347 Relativistic Electrodynamics (1). S, alternate years. Special relativity is reformulated in terms of 4-vectors and this new understanding is used to explicitly articulate the relativistic nature of Maxwell’s equations. An introductory understanding of special relativity is assumed. Prerequisites: Physics 134 and concurrent registration in Physics 346.

359 Seminar in Secondary Teaching of Physics (3). S. A course in perspectives on, principles of, and practices in the teaching of physics and the other natural sciences at the secondary level. Included are teaching strategies, curriculum studies, readings regarding new developments in science education, and considerations of educational uses of statistics and computers. This course should be taken concurrently with education 346, and provides a forum for the discussion of concerns that develop during directed teaching. This course is part of the professional education program and may not be included in the major or minor in physics.

365 Thermodynamics and Statistical Mechanics (4). F. alternate years. Equations of state, heat capacities, and the laws of thermodynamics. The thermodynamic potentials. Application to some simple systems and changes of phase. Kinetic theory. Statistical mechanics with emphasis on the canonical ensemble. Determination of entropy and the thermodynamic potentials with application to solids and gases. Introduction to quantum statistical mechanics. Prerequisite: Mathematics 231, Physics 306, and either Physics 134 or Engineering 209.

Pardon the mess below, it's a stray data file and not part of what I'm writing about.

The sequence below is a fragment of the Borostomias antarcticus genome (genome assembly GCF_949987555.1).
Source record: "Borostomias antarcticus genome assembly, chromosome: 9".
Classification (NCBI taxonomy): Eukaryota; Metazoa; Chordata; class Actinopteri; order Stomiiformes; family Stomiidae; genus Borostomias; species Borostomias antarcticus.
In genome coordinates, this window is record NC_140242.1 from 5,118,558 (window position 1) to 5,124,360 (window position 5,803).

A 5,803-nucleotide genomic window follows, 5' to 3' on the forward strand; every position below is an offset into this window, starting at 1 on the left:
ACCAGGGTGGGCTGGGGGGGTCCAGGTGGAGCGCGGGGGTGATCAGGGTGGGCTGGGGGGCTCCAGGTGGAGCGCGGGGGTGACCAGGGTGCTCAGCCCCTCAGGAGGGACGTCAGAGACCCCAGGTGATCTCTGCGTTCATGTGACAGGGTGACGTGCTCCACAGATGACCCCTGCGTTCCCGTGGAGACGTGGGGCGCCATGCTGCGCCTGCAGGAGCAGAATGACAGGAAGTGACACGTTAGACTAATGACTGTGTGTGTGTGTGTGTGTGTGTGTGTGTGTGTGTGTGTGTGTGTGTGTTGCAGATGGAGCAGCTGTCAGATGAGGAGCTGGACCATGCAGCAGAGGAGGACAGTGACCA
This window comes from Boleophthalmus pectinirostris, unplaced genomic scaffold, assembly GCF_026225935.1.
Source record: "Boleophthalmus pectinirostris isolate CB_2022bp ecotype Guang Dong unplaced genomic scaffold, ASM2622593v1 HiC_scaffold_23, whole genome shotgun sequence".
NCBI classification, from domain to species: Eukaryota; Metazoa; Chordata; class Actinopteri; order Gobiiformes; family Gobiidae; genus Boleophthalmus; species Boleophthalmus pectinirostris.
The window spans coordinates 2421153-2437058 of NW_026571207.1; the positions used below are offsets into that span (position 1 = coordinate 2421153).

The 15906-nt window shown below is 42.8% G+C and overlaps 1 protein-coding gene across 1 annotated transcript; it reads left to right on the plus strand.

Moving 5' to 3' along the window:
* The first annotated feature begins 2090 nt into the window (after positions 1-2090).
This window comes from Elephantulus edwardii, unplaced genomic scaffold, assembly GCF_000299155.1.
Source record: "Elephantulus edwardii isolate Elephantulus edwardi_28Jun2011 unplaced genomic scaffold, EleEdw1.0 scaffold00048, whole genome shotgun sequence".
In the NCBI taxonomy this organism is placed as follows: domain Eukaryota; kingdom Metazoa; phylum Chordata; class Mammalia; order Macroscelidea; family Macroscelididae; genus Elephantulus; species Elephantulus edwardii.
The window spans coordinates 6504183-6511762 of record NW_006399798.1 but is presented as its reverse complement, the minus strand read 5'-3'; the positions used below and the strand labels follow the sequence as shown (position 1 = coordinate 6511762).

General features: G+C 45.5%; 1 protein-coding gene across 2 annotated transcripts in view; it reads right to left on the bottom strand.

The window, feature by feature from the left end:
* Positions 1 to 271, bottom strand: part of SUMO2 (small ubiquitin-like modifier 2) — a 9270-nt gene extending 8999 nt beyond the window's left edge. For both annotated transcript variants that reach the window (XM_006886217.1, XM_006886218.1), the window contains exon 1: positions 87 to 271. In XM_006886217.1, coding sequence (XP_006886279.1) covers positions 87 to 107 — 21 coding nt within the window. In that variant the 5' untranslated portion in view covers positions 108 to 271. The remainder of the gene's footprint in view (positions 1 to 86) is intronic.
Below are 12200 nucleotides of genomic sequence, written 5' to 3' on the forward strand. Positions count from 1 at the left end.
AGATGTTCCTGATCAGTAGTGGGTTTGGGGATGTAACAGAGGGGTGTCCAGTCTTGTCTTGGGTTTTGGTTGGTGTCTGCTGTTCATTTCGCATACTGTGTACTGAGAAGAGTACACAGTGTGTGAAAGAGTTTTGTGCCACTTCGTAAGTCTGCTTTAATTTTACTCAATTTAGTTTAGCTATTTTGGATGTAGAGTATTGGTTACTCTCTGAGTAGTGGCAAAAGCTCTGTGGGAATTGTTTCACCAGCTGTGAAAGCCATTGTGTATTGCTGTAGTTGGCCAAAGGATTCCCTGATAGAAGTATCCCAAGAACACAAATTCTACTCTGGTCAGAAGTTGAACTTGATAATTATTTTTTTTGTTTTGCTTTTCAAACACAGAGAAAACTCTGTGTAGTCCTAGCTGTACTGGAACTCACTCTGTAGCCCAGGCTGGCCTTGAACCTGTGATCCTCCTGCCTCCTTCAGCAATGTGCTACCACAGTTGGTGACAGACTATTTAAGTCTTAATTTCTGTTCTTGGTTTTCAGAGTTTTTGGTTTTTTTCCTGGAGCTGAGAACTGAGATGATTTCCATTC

375 Quantum Mechanics (3). F, alternate years. The main emphasis is on wave mechanics and its application to atoms and molecules. One-electron atoms are discussed in detail. Additional topics discussed are electronic spin and atomic spectra and structure. Nuclei, the solid state, and fundamental particles are also considered. Prerequisite: Physics 306 and Mathematics 231. (Concurrent registration in Mathematics 231 is allowed with permission of the Instructor.) A course including linear algebra is recommended. Not offered 2012-13.

376 Quantum Mechanics (3). S, alternate years. A continuation of Physics 375, which is a prerequisite. Not offered 2012-13.

390 Independent Study in Physics. F, I, and S. Independent readings and research in physics under the supervision of a member of the departmental staff. Prerequisite: permission of the chair and supervising professor.

Physics: laboratory courses

380 Great Experiments in Physics (2). F, alternate years. Students recreate several historic experiments that originally led to the development or confirmation of physical theories related to quantum mechanics, nuclear physics, wave-particle duality, relativity, and gravity. Prerequisite: Physics 306. Not offered 2012-13.